i'm interested in a gps app

Other Apple Chat

Hi folks its Carlos,
I am looking for an iphone 6 gps app and I'm finding a lot of them out there.
I downloaded one called bread crums and one called here.
I could not figure out how to use bread crums.
I want to be able to get to a restaurant across the street from where I live the best door envolves walking threw a parking lot and drive threw.
wich thanks to changes has been made harder to get threw.
if not I have to go walking around the block passing two enterences to a gas station with lots of cars going in and out and its a longer walk.
I was also trying to figure out the differences betwin cendero look around and seeing eye gps.
I aalso found ariadni gps and blind square.
so any thoughts would be helpful.

Happy New Year.



Submitted by Usman on Wednesday, December 31, 2014

I use and highly recommend Navigon..

Submitted by MarkSARCH on Wednesday, December 31, 2014

Hi Carlos
There are many differences between each GPS.
I will star telling about that all depend where you live.
Seeing Eyes GPS only work for USA and UK well for UK is hundle under difference GPS named and will find fiew changes between each one.
Seeing Eyes is available from the app store and can be purchase on 3 ways:
monthly $9.99 it means you can use or try the app for a single month if you like it you can continue using it per other month or purchase on the following ways.
per year I am not sure the prices for because only I tried for a single month but the prices are around
1 year $80
3 years $130
unlimited licence $299.99 only have to pay once for life
the seeing Eyes app is free and can download from the app store just to clarify once the app is installed on the iOS device and open it for the first time is when show the optiones to purchase mention above.
also remember Seeing Eyes require the iOS include data plan.
The main features are:
Seeing Eye GPS™ is a fully accessible turn-by-turn GPS iPhone app with all the normal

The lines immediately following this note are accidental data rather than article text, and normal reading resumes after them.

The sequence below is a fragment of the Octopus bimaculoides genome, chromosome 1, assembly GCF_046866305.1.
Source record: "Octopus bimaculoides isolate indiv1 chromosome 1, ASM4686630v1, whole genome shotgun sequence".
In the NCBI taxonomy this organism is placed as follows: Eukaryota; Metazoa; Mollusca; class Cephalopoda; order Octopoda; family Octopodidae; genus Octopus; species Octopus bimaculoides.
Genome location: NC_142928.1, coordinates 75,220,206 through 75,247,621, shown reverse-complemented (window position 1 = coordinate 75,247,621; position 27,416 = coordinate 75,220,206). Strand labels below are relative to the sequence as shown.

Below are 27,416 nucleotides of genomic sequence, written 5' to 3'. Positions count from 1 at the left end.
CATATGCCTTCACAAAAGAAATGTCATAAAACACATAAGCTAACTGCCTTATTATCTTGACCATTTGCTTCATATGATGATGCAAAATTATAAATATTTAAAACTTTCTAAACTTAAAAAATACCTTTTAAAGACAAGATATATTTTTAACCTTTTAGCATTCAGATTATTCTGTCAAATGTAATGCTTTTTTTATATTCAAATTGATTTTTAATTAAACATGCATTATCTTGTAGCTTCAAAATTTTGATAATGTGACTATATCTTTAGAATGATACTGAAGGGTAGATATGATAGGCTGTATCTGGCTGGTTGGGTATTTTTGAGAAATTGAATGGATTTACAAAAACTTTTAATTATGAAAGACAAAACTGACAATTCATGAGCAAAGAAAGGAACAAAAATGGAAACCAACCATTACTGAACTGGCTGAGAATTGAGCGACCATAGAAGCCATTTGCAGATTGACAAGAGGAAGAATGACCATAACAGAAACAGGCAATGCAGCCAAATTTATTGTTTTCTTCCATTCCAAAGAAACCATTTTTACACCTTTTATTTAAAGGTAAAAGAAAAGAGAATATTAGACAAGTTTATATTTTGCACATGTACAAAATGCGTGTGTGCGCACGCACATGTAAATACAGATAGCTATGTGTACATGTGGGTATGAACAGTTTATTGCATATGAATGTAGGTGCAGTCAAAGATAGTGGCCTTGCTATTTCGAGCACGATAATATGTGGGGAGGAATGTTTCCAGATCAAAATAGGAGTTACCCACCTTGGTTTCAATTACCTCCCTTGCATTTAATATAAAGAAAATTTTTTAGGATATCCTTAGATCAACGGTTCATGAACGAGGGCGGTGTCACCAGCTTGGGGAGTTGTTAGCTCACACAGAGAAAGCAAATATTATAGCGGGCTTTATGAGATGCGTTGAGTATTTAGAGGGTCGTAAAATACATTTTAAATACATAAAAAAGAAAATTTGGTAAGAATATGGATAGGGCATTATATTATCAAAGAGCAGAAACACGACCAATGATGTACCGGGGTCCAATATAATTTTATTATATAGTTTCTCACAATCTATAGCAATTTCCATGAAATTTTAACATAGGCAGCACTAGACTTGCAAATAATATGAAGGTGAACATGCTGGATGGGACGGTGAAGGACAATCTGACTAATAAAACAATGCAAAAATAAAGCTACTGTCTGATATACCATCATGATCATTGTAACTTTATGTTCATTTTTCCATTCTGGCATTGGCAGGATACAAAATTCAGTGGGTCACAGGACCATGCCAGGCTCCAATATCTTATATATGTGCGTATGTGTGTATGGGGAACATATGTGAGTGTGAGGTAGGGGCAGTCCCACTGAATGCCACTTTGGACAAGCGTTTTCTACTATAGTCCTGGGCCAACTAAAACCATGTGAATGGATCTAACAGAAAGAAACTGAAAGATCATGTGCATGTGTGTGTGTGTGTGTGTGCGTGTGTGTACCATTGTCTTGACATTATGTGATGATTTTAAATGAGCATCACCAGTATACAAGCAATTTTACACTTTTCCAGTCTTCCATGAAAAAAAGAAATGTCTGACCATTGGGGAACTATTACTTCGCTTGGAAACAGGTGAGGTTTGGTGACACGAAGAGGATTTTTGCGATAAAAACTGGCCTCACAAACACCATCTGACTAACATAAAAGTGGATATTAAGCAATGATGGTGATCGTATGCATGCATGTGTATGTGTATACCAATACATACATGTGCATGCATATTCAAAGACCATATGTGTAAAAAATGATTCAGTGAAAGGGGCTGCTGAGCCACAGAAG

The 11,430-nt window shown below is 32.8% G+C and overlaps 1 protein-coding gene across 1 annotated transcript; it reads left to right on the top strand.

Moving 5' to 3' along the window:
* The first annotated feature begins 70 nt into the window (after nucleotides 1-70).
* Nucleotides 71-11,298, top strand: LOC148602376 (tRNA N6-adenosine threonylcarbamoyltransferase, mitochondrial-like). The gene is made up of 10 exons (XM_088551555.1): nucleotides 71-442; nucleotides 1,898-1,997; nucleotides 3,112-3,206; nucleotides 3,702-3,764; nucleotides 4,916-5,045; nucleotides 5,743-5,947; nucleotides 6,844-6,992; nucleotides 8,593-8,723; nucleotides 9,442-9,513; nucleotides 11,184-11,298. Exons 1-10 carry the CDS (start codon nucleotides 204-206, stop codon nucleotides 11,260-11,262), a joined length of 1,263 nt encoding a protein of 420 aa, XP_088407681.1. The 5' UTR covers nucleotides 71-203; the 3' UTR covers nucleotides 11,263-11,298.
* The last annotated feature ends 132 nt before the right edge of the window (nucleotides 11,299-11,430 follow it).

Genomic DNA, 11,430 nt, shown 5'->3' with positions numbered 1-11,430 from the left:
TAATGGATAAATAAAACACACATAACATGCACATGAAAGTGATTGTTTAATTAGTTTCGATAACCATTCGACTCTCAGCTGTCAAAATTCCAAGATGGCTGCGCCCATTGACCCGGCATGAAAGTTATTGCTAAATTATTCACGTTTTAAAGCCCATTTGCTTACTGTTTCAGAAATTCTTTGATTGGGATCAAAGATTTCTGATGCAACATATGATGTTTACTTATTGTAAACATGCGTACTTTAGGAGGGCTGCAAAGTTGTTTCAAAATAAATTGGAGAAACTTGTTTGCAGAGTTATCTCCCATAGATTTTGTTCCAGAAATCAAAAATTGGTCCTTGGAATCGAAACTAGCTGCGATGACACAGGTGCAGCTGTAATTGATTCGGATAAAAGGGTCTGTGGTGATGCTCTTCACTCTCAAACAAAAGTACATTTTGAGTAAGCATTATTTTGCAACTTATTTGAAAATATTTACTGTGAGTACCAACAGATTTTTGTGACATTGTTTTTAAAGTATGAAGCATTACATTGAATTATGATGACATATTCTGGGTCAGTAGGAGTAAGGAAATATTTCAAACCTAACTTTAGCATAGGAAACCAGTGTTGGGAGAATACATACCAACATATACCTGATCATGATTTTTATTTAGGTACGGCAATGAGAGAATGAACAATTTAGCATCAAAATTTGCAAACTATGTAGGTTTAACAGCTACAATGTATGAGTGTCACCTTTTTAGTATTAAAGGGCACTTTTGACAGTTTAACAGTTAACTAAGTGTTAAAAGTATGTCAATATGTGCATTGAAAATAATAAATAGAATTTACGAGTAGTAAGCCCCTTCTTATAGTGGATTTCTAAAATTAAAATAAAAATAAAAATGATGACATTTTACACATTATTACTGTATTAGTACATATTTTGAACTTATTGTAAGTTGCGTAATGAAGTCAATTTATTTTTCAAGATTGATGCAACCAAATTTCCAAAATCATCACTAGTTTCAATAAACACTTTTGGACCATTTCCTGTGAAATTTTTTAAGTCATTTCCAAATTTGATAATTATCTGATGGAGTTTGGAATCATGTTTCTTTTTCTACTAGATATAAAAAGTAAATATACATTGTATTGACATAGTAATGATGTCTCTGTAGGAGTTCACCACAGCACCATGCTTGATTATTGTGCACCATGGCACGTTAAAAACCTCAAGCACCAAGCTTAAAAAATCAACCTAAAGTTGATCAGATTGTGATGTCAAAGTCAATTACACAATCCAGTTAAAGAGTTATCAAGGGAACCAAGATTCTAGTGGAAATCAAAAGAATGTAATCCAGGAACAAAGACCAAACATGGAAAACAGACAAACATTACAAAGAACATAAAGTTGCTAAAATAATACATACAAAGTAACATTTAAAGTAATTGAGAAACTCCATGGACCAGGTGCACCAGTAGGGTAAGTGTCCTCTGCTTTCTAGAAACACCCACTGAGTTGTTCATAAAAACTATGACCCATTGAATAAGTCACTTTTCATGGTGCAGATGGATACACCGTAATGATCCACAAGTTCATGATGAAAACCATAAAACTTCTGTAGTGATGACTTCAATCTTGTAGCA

navigation features plus features unique to blind users.
Unique to The Seeing Eye GPS™
• Instead of multiple layers of menus, the three important navigation elements are
on the lower portion of every screen: Route, POIs and Location.
• At intersections, the cross street and its orientation are announced
• Intersections are described (e.g. four-way) with the clock face orientation of
the streets.
• There are two choices for POI data (Navteq, and Foursquare).
• Directions are configured appropriately for Pedestrian and Vehicle routes, including
heads-up announcements for approaching turns, turn now, continue straight and upcoming
• If one wanders off the route, it's automatically recalculated and updated turn
information is announced.
• Point your phone in a given direction to hear what is nearby with the LookAround
• Nearby Points of interest and intersections are automatically announced.
• Ability to run in the background or with the screen locked for iOS 7. If you are
running an older version of iOS 6 only the sound effects will play and the phone
will vibrate at turns and at your destination but no speech output.
link from the app store

Sendero lookaround
As Seeing Eyes only work for USA
this app is free of charge now from the app store but it hasn't updated for long time and the information that provide is not the best.
the mains features are
provide the current address but never exact.
create POI's
Sendero GPS LookAround for the iPhone, with Voice Over, announces the current street,
city, cross street, heading and nearby points of interest. Unlike Sendero's other
applications, there is no turn-by-turn navigation on the iPhone yet. No ads are displayed
in LookAround.
This app require data conection.
the link from the app store is the follow:
Ariadne GPS
This app works Global it means all over the World.
I think the price is $5.99
about this app is pretty much basic information who offer by not turn by turn feature or nothing like that.
this app is to much better that sendero lookaround but not the best.
still have this app on my iOS device but I haven't used for the last 2 years.
to use it require data connection but one cool feature is when you have POI's saved on it doesn't require data to track those points.
The mains features and description is the follow
Ariadne GPS is more than a simple gps app.
Besides offering you the possibility to know your position and to get information
about the street, the number, etc. it also lets you explore the map of what's around